The Florida manatee, Florida’s state marine mammal and also known as a sea cow, is an aquatic version to the elephant . It doesn’t matter what you call them by, they are wonderful. Over the summer, Marty and I went to a town called Crystal River to swim with the manatees.
Swimming with manatees? We’ve seen manatees in the wild while out on our boat before but never like this. In Citrus county, Florida, you can swim with manatees almost year round. The “high season” is November-March because the water temperatures drop. They will travel to springs around Florida to stay warm throughout the winter. Florida springs have an average year round temperature of 72. Manatees will gather together to also stay warm. This makes for the “high season”. “High” because there will be an abundant amount of manatees then and also because tourists flock to the area to see these wonderful cows.
In the summer, it’s a lot harder to see them. That’s when Marty and I went. We didn’t really do our homework and just loaded up and went. We booked a manatee tour for 6:30 a.m. and were excited to venture into the waters. Unlike the winter months were they all come together in the super clear waters of Three Sisters Springs, they were out swimming in King’s Bay. On our trip we seen many but it wasn’t the whole “picturesque” experience. At one point, we ended up in the middle of a tussle between 2 males, a female, and her baby. The males clearly wanted to mate with her but she wasn’t having it. She moved a lot but finally they left her and the baby to be. When that happened, she came by us and was enjoying her breakfast. As you can see in the video, we finally had her come by us. If you listen closely you can hear her eating. She was just chomping away. It was an experience I won’t forget.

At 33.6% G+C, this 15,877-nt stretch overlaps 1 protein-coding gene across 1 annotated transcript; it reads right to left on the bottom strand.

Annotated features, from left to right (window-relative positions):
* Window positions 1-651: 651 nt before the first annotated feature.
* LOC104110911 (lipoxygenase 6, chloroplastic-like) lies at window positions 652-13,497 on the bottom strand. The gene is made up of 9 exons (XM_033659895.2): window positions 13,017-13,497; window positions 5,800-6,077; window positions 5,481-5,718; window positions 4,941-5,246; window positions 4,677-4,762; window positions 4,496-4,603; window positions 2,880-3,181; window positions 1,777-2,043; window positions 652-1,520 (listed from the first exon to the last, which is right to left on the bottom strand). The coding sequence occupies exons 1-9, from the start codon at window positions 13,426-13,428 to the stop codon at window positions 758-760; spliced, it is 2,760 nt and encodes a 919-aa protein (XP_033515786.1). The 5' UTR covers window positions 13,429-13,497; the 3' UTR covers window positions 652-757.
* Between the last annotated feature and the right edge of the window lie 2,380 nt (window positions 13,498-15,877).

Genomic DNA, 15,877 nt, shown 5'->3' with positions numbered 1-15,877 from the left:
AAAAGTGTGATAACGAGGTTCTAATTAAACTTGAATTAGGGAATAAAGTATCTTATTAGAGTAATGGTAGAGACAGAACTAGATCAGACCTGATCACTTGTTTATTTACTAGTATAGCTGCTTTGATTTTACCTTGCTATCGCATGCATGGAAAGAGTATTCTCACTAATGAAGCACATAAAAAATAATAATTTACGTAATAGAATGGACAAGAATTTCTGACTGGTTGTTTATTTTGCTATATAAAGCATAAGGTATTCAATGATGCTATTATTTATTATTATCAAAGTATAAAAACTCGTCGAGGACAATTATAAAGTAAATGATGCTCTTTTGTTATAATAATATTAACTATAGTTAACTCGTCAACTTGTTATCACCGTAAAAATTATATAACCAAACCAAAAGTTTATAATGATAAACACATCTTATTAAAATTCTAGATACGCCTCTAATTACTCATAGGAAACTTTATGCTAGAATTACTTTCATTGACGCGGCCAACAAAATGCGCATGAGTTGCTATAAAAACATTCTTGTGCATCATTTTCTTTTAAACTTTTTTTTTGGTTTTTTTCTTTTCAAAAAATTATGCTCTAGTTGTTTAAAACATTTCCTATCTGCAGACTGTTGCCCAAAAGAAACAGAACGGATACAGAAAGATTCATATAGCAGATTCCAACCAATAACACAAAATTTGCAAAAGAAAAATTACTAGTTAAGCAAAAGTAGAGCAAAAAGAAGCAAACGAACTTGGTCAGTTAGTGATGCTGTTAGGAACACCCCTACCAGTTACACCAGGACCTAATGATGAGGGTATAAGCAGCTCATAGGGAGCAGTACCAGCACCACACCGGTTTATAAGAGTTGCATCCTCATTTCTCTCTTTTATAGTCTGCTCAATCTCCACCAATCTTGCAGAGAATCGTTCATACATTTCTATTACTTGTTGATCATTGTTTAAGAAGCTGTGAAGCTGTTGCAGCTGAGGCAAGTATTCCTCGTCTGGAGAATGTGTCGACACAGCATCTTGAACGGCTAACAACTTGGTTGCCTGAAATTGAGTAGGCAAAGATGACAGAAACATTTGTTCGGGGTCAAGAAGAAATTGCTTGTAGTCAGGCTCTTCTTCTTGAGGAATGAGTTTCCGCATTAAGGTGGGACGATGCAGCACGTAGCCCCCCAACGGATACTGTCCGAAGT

Why is the video murky when all these photos on the internet are clear? Simple- it’s the summer. They are out eating, playing, mating, and enjoying the warm waters. Those clear photos are from the winter months when they are huddled together to stay warm. The water in the springs stays around 72 degrees a year. It gets warmer in rivers and this case, King’s Bay, as the months get warmer. We seen them in the bay (where the water was warmer) versus seeing any in the springs.
Isn’t it illegal to touch them? Yes it is. Manatees are federally protected animals and you are not allowed to touch them with both hands. You cannot grab them, poke, or try to ride on them. If they pass you and you touch them with one hand, it is supposedly okay (according to our guide who has been working with and around them for decades).
Fun Fact: “The U.S. Fish and Wildlife Service has proposed to remove the West Indian manatee from the endangered species list and reclassify it as “threatened” after “significant improvements” in its population and habitat conditions.” – CNN. When they were first placed on the endangered species list in 1972, there were about 1,276 manatees left in Florida. Today’s numbers have increased drastically. There are more than 6,300 manatees in the Florida area, making it an increase of about 500%.
Check out the video and let me know what you think. If you are interested in making your way to Crystal River, check out Bird’s Underwater Dive Center – website or Bird’s Underwater Diver Center – Facebook. You will not be disappointed with them. Wet suits are included with the tours. We even rented 2 wet suits for another adventure on our getaway. We were very impressed with them and with the entire city.
Video shot with our GoPro Hero+3 Black Edition.
**Feature Photo Courtesy of ThinkStock.